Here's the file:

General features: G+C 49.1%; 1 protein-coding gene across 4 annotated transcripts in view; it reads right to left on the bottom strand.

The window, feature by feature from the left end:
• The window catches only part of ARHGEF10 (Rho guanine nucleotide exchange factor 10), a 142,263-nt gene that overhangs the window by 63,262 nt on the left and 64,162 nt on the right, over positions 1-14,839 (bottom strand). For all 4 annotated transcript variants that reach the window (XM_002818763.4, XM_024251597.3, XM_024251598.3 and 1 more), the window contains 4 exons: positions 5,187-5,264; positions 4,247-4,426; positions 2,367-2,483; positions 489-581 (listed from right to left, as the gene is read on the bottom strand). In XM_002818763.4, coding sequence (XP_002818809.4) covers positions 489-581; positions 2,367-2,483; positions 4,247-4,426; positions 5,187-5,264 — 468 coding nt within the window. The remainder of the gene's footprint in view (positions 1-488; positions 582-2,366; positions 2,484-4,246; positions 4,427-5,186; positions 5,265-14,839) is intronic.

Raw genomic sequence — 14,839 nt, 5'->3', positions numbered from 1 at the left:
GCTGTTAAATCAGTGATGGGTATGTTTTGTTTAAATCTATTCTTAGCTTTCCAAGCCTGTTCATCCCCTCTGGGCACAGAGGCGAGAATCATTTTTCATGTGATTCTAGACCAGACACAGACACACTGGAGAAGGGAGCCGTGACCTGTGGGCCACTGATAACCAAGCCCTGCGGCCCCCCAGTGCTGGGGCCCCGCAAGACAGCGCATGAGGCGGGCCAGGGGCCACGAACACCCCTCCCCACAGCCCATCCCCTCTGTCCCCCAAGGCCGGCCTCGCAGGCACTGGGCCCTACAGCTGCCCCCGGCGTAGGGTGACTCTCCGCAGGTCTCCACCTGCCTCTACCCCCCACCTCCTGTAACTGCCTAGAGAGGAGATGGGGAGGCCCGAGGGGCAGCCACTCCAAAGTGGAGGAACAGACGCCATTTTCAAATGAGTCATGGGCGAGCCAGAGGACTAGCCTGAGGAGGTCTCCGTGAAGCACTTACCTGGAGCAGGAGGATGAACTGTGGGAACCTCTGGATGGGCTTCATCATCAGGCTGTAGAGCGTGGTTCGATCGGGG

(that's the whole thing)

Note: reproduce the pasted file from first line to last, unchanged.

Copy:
General features: G+C 49.1%; 1 protein-coding gene across 4 annotated transcripts in view; it reads right to left on the bottom strand.

The window, feature by feature from the left end:
• The window catches only part of ARHGEF10 (Rho guanine nucleotide exchange factor 10), a 142,263-nt gene that overhangs the window by 63,262 nt on the left and 64,162 nt on the right, over positions 1-14,839 (bottom strand). For all 4 annotated transcript variants that reach the window (XM_002818763.4, XM_024251597.3, XM_024251598.3 and 1 more), the window contains 4 exons: positions 5,187-5,264; positions 4,247-4,426; positions 2,367-2,483; positions 489-581 (listed from right to left, as the gene is read on the bottom strand). In XM_002818763.4, coding sequence (XP_002818809.4) covers positions 489-581; positions 2,367-2,483; positions 4,247-4,426; positions 5,187-5,264 — 468 coding nt within the window. The remainder of the gene's footprint in view (positions 1-488; positions 582-2,366; positions 2,484-4,246; positions 4,427-5,186; positions 5,265-14,839) is intronic.

Raw genomic sequence — 14,839 nt, 5'->3', positions numbered from 1 at the left:
GCTGTTAAATCAGTGATGGGTATGTTTTGTTTAAATCTATTCTTAGCTTTCCAAGCCTGTTCATCCCCTCTGGGCACAGAGGCGAGAATCATTTTTCATGTGATTCTAGACCAGACACAGACACACTGGAGAAGGGAGCCGTGACCTGTGGGCCACTGATAACCAAGCCCTGCGGCCCCCCAGTGCTGGGGCCCCGCAAGACAGCGCATGAGGCGGGCCAGGGGCCACGAACACCCCTCCCCACAGCCCATCCCCTCTGTCCCCCAAGGCCGGCCTCGCAGGCACTGGGCCCTACAGCTGCCCCCGGCGTAGGGTGACTCTCCGCAGGTCTCCACCTGCCTCTACCCCCCACCTCCTGTAACTGCCTAGAGAGGAGATGGGGAGGCCCGAGGGGCAGCCACTCCAAAGTGGAGGAACAGACGCCATTTTCAAATGAGTCATGGGCGAGCCAGAGGACTAGCCTGAGGAGGTCTCCGTGAAGCACTTACCTGGAGCAGGAGGATGAACTGTGGGAACCTCTGGATGGGCTTCATCATCAGGCTGTAGAGCGTGGTTCGATCGGGG